WATCH OUT WHERE YOU GET YOUR TEMPS ­OR YOU COULD BE FINED £5,000!

The Government is cracking down on the exploitation of labour in the food manufacturing business with the introduction of stiff fines and prison sentences for bosses who break the law.

The Government is cracking down on the exploitation of labour in the food manufacturing industry with the introduction of stiff fines and prison sentences for bosses who break the law.

After the Morecambe Bay tragedy of 2004, when 19 migrants drowned collecting cockles, the Government has stepped in and set up the Gangmasters Licensing Authority (GLA).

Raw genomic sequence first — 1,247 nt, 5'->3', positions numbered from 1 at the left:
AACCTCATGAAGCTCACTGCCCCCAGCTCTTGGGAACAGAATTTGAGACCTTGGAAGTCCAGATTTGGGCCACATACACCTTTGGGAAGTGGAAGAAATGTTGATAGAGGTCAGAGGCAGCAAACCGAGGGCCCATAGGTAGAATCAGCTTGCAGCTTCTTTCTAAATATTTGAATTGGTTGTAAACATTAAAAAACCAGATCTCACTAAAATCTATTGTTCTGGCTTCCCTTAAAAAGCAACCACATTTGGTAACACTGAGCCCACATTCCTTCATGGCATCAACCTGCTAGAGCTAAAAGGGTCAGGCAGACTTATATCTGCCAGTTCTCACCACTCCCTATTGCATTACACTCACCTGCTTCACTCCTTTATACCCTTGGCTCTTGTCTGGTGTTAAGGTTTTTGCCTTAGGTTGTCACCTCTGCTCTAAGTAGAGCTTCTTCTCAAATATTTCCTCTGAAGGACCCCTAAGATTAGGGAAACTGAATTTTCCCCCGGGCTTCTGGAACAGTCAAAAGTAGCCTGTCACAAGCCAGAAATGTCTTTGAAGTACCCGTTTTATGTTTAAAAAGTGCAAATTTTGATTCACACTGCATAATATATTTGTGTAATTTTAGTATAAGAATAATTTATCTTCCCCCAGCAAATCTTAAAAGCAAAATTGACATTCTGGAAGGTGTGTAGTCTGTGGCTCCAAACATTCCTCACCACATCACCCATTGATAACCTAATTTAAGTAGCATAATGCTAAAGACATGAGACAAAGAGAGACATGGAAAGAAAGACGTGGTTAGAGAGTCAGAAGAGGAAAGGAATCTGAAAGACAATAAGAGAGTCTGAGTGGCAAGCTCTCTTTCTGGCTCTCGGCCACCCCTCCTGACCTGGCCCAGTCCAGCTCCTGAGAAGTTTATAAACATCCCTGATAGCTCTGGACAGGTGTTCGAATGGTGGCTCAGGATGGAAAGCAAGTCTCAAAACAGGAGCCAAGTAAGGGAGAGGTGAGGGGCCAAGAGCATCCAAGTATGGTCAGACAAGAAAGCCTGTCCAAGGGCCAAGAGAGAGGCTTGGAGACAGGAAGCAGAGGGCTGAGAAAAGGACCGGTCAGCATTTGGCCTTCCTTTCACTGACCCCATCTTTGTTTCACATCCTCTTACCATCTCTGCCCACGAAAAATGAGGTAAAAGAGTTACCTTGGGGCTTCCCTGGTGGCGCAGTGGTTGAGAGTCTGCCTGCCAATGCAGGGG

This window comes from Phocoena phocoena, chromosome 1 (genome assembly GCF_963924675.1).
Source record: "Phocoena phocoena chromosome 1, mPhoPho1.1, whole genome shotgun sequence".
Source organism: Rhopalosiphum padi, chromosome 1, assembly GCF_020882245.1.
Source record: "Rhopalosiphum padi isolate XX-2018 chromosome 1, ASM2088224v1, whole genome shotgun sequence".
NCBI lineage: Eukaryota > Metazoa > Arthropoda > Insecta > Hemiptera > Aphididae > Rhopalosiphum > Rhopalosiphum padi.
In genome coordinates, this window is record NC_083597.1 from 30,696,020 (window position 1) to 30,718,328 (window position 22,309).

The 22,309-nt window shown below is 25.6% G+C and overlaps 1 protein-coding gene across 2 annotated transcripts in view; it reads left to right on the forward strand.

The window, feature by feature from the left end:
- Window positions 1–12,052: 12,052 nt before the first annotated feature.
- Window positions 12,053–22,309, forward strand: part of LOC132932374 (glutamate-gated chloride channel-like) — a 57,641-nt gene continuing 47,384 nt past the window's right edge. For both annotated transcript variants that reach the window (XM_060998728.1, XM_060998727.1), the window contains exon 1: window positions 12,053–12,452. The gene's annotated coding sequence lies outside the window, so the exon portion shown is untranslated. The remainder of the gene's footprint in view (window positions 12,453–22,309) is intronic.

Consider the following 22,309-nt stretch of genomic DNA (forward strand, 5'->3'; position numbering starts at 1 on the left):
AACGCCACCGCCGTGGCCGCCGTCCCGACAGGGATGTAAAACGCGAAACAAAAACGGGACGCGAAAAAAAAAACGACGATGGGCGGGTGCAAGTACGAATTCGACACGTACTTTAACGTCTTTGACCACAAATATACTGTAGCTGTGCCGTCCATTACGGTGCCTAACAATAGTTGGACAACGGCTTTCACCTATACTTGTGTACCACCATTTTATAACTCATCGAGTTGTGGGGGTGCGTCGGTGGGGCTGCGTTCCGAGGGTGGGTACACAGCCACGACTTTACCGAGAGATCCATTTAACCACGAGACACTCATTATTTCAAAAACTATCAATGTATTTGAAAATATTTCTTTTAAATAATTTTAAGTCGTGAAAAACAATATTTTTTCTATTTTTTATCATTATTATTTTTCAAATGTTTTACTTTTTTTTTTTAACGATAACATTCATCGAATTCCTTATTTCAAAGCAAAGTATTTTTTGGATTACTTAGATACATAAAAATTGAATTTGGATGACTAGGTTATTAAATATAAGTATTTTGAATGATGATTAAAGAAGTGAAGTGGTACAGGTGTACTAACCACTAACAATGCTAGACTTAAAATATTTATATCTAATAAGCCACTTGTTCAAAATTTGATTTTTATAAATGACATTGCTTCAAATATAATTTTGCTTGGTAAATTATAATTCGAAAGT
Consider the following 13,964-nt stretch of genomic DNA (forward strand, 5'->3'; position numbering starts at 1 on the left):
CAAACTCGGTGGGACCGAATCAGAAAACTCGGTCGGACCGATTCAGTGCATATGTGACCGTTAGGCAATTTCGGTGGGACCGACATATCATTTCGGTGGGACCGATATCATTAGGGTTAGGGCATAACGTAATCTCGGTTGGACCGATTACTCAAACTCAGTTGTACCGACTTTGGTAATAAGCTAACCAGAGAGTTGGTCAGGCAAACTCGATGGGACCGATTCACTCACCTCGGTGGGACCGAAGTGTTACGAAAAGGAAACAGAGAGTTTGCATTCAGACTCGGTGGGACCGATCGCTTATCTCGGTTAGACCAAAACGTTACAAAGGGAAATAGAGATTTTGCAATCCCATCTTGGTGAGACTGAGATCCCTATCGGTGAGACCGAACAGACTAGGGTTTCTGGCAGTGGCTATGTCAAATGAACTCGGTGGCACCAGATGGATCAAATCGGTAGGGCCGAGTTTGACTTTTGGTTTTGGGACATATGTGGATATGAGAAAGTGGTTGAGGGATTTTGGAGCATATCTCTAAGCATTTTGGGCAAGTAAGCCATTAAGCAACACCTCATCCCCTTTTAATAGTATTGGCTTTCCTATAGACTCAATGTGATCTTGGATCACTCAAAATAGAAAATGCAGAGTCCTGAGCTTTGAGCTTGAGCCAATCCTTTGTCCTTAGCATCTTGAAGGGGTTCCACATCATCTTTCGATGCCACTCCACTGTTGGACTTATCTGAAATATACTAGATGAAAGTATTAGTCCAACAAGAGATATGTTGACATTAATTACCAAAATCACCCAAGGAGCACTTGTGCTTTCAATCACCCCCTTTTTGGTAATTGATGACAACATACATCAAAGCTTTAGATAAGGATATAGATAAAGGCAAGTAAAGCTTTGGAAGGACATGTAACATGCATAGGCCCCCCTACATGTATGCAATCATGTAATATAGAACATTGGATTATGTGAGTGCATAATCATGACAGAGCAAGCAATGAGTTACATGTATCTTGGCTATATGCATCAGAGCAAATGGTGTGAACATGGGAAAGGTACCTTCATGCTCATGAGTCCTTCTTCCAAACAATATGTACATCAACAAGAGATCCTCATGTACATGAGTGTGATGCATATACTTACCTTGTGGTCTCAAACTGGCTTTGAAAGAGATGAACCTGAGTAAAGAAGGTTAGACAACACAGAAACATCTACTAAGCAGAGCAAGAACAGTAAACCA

Companies who use an unlicensed labour provider for temporary staff could face a £5,000 fine and bosses could face prison sentences of up to 51 weeks.

The Gangmaster regulations apply to any firm operating in agriculture, horticulture, shellfish gathering and food processing and packaging. LMR, a national recruitment company that supplies short-term contract workers for the food industry is believed to be one of the first to hold a gangmaster licence. Richard Burton, chief executive officer of LMR said: "These regulations come into force in October, yet very few businesses in these industries seem aware of them.

"This is worrying because companies are breaking the law and the consequences for them can be extremely serious even leading to jail sentences."

Burton added that the gangmaster licence should bring piece of mind to employers in the food industries by providing health and safety guidelines,statutory benefits and verifying entitlement of temporary staff to work in the UK.

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